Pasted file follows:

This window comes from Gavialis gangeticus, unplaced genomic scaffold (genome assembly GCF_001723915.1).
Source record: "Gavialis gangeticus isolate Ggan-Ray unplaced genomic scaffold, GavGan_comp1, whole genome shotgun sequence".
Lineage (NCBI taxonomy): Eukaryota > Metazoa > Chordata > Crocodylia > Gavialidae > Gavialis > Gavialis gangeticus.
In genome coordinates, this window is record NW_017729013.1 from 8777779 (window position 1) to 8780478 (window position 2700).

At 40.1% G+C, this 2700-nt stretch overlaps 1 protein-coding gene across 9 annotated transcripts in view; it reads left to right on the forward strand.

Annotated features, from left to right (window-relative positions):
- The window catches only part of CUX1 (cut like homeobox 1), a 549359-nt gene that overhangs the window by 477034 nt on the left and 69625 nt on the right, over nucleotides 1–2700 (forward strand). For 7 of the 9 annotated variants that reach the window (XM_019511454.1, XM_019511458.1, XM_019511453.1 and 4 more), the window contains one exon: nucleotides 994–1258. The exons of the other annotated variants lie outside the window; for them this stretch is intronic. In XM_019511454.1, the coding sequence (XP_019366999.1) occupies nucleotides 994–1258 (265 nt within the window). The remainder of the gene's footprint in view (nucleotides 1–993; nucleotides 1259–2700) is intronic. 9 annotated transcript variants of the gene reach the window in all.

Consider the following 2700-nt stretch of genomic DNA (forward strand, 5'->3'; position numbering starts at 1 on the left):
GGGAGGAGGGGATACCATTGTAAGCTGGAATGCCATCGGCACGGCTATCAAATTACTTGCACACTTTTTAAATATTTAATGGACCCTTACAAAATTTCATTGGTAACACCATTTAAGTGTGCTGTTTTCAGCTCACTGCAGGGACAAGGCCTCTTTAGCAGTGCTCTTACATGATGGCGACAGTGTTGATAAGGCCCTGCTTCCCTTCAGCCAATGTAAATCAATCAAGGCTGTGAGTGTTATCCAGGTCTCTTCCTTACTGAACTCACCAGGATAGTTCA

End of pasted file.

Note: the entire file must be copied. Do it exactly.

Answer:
This window comes from Gavialis gangeticus, unplaced genomic scaffold (genome assembly GCF_001723915.1).
Source record: "Gavialis gangeticus isolate Ggan-Ray unplaced genomic scaffold, GavGan_comp1, whole genome shotgun sequence".
Lineage (NCBI taxonomy): Eukaryota > Metazoa > Chordata > Crocodylia > Gavialidae > Gavialis > Gavialis gangeticus.
In genome coordinates, this window is record NW_017729013.1 from 8777779 (window position 1) to 8780478 (window position 2700).

At 40.1% G+C, this 2700-nt stretch overlaps 1 protein-coding gene across 9 annotated transcripts in view; it reads left to right on the forward strand.

Annotated features, from left to right (window-relative positions):
- The window catches only part of CUX1 (cut like homeobox 1), a 549359-nt gene that overhangs the window by 477034 nt on the left and 69625 nt on the right, over nucleotides 1–2700 (forward strand). For 7 of the 9 annotated variants that reach the window (XM_019511454.1, XM_019511458.1, XM_019511453.1 and 4 more), the window contains one exon: nucleotides 994–1258. The exons of the other annotated variants lie outside the window; for them this stretch is intronic. In XM_019511454.1, the coding sequence (XP_019366999.1) occupies nucleotides 994–1258 (265 nt within the window). The remainder of the gene's footprint in view (nucleotides 1–993; nucleotides 1259–2700) is intronic. 9 annotated transcript variants of the gene reach the window in all.

Consider the following 2700-nt stretch of genomic DNA (forward strand, 5'->3'; position numbering starts at 1 on the left):
GGGAGGAGGGGATACCATTGTAAGCTGGAATGCCATCGGCACGGCTATCAAATTACTTGCACACTTTTTAAATATTTAATGGACCCTTACAAAATTTCATTGGTAACACCATTTAAGTGTGCTGTTTTCAGCTCACTGCAGGGACAAGGCCTCTTTAGCAGTGCTCTTACATGATGGCGACAGTGTTGATAAGGCCCTGCTTCCCTTCAGCCAATGTAAATCAATCAAGGCTGTGAGTGTTATCCAGGTCTCTTCCTTACTGAACTCACCAGGATAGTTCA